Peace Corps and Rotary Join Forces on Literacy

In August, a workshop was held in Denver, Colorado for Rotarians who served in the Peace Corps as volunteers or staff. About 85 people attended the workshop to learn about the Peace Corps/Rotary Partnership including Rotarian guests who wanted to learn more about the partnership, senior Peace Corps and Rotary staff, and other Rotary dignitaries. About 50 Rotarian Returned Peace Corps Volunteers (RPCVs) from outside Colorado attended. While they were not fully aware of the partnership, they were enthusiastic about bringing the partnership back to their Districts and clubs.

I am grateful to have represented our District at this occasion. An abundance of positive energy confirmed the value of a partnership between Rotary and the Peace Corps. Peace Corps volunteers who return home are so right for Rotary. They have lived “Service Above Self” during their time in the Peace Corps. Avenues need to be examined to engage RPCV's (Returning Peace Corps Volunteers) in our district. They are future Rotarians...ready for the support and purpose Rotary has to offer as they return home.

This article includes some highlights of the workshop. Visit this link and get involved.

The workshop began with some history about the partnership and how Rotarian Sue Fox (a 1960s Peace Corps Volunteer in Liberia) worked with other Rotarians from District 5450 to create the framework for a partnership - and then petitioned senior Peace Corps and Rotary staff and volunteers for approval. An initial Letter of Collaboration was elevated to a Memorandum of Understanding and signed at the District 5450 Conference in 2015 by RI General Secretary John Hewko and Peace Corps Director Carrie Hessler-Radelet.

Then Rotarians shared their experiences of working with this program:

Brenda Erickson (Peachtree City, Georgia) works with literacy projects in South Africa. The Rotarians travel to South Africa and work with Peace Corps volunteers who work at different sites where young children need assistance with reading and basic language skills.

Carl Dickerson (Pensacola, Florida) has a Literacy and Library Project where Peace Corps volunteers in Costa Rica identify schools that need all types of books in English and Spanish. Rotarians travel to Costa Rica to work with Peace Corps volunteers to sort and tag the books and organize them into a library. The volunteers enjoy the Rotary visitors and help them to use their time productively. Rotarians’ clubs help pay for the shipping and occasionally with purchasing specialized books. Rotary clubs like to support schools when volunteers have some connection with their clubs through family or friends or they already knew the club before they left for service.

Emily Joy (RPCV working with Mercy Corps in Portland, Oregon) served in Paraguay and she worked very hard to bring Rotary clubs and Peace Corps Paraguay staff together. There was goodwill and enthusiasm on both sides, but in the end, both Rotary clubs and the Peace Corps staff hadn’t heard about the partnership and it demonstrated that more communication needs to take place by both agencies because there is turnover in the volunteer ranks of Rotary and with Peace Corps staff and everyone needs to be constantly reminded of the partnership and its benefits.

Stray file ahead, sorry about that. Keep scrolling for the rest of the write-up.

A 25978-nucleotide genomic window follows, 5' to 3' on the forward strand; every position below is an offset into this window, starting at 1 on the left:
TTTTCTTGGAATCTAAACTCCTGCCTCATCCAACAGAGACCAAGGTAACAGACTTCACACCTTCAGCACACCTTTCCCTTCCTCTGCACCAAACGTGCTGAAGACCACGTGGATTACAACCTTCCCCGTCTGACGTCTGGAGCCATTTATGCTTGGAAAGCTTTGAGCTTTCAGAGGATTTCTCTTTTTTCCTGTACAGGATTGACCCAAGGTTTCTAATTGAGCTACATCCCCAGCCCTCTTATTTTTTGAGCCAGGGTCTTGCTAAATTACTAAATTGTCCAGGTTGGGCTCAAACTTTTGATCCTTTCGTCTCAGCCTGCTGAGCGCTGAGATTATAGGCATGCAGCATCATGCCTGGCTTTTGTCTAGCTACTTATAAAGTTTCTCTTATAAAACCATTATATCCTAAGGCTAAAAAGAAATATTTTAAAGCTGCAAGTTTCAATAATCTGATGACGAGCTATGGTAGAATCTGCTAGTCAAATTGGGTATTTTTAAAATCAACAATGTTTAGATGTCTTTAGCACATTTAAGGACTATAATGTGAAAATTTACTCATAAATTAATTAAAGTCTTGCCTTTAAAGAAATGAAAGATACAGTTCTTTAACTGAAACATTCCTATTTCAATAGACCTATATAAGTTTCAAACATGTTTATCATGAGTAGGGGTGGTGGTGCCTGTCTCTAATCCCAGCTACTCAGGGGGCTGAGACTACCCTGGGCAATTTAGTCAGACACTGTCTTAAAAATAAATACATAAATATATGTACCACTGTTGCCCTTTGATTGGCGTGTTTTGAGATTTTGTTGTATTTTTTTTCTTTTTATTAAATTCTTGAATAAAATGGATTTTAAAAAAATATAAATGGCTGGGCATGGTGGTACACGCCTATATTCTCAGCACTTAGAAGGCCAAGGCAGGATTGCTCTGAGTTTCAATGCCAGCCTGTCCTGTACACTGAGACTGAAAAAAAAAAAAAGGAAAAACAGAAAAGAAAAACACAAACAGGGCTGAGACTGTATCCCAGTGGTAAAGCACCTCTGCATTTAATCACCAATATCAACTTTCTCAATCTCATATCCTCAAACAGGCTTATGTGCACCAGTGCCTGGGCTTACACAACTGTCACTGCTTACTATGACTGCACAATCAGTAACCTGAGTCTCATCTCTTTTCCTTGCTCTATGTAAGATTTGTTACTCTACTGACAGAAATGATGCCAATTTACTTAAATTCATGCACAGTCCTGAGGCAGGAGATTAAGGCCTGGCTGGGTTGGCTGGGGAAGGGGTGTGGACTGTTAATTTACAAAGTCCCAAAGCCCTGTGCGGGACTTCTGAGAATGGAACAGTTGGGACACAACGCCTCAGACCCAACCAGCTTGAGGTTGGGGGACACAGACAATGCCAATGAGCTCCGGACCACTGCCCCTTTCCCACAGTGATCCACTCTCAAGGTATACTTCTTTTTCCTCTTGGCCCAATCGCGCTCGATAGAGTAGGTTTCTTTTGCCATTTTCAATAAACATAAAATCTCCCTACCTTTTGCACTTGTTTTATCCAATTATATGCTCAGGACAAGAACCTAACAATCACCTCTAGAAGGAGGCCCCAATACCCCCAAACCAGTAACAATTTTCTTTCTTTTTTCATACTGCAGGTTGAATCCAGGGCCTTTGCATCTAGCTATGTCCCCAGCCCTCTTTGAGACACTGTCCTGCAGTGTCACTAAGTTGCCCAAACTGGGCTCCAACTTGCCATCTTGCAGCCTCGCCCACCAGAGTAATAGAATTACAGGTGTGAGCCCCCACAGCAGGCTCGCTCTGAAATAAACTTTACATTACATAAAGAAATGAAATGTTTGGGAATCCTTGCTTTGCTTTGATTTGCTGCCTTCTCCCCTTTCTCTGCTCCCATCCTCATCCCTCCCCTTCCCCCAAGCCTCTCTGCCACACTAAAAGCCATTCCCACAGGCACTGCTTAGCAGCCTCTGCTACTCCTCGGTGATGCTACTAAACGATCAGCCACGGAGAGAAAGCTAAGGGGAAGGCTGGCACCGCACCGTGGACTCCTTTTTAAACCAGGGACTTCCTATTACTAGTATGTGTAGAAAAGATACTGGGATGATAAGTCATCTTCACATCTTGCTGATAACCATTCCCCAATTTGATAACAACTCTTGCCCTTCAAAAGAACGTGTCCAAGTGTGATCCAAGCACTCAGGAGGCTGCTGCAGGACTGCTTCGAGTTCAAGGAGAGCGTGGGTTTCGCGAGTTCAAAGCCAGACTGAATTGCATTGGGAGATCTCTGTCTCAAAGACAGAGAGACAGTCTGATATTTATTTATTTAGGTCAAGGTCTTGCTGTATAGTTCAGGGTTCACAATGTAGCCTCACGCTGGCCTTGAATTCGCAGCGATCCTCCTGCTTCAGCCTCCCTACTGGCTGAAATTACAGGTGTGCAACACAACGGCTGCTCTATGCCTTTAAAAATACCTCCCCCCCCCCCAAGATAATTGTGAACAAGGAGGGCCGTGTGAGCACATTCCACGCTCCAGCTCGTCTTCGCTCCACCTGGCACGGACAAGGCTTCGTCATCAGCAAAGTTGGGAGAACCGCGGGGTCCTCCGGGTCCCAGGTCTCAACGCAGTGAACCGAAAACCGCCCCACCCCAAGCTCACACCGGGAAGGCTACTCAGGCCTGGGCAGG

Senior Peace Corps staff Ashley Bell and Ted Adams and Rotary’s Director of Programs and Grants Victor Barnes and Services and Engagement Program Manager Ellina Kushnir provided updates and perspective about how both Peace Corps and Rotary view the partnership. They are all pleased with the progress that has developed and the number of ways that both agencies can benefit from the partnership. Rotarians were on hand to share their experiences working with Peace Corps volunteers, RPCVs and Peace Corps staff.

Attendees heard about how they can apply for District and Global grants to support projects that Rotary clubs and Peace Corps volunteers work on together. There was some discussion about the challenges of Global Grants because Peace Corps volunteers serve for two years or less and Global Grants take much longer to be developed and approved.

Rami Sayeed, a RPCV who served in Mozambique, talked about how a Rotary Scholarship that he was awarded has helped him earn a PhD from the University of Cape Town, South Africa, where he is studying Community and Economic Development of new immigrants and refugees. Rami shared that the scholarship from Rotary has helped him continue his Peace Corps service but in a different direction then he would have thought possible.

The final session of the day had the attendees breaking up into small groups to talk about: 1) How Rotary clubs and RPCVs groups (i.e., RPCVs of South Florida or RPCVs who served in Guatemala) can find one another and work together to do community and international service projects, 2) How can both agencies systematically communicate with the field and encourage grassroots cooperation, 3) How can we find and catalog successful projects and help others learn from these successful partnerships, 4) What are other ways that Rotary clubs, RPCVs and PCVs can work together and benefit one another. These small group suggestions are being collated and written up into recommendations that will be shared with all workshop attendees, RPCV groups and Rotary clubs, Peace Corps staff and RI and TRF.

Finally, District 5450 Governor Abbas Rajabi shared his story about being taught by a Peace Corps volunteer in his home country of Iran, which inspired him to continue his service towards others. In the Persian tradition, Abbas read a poem that he wrote in tribute to Peace Corps and Rotary and how both organizations inspired him. Abbas also again recognized and thanked Sue Fox posthumously for her dedication to the partnership and the vision of both agencies working together.

Posted by Brenda Erickson
September 5, 2017


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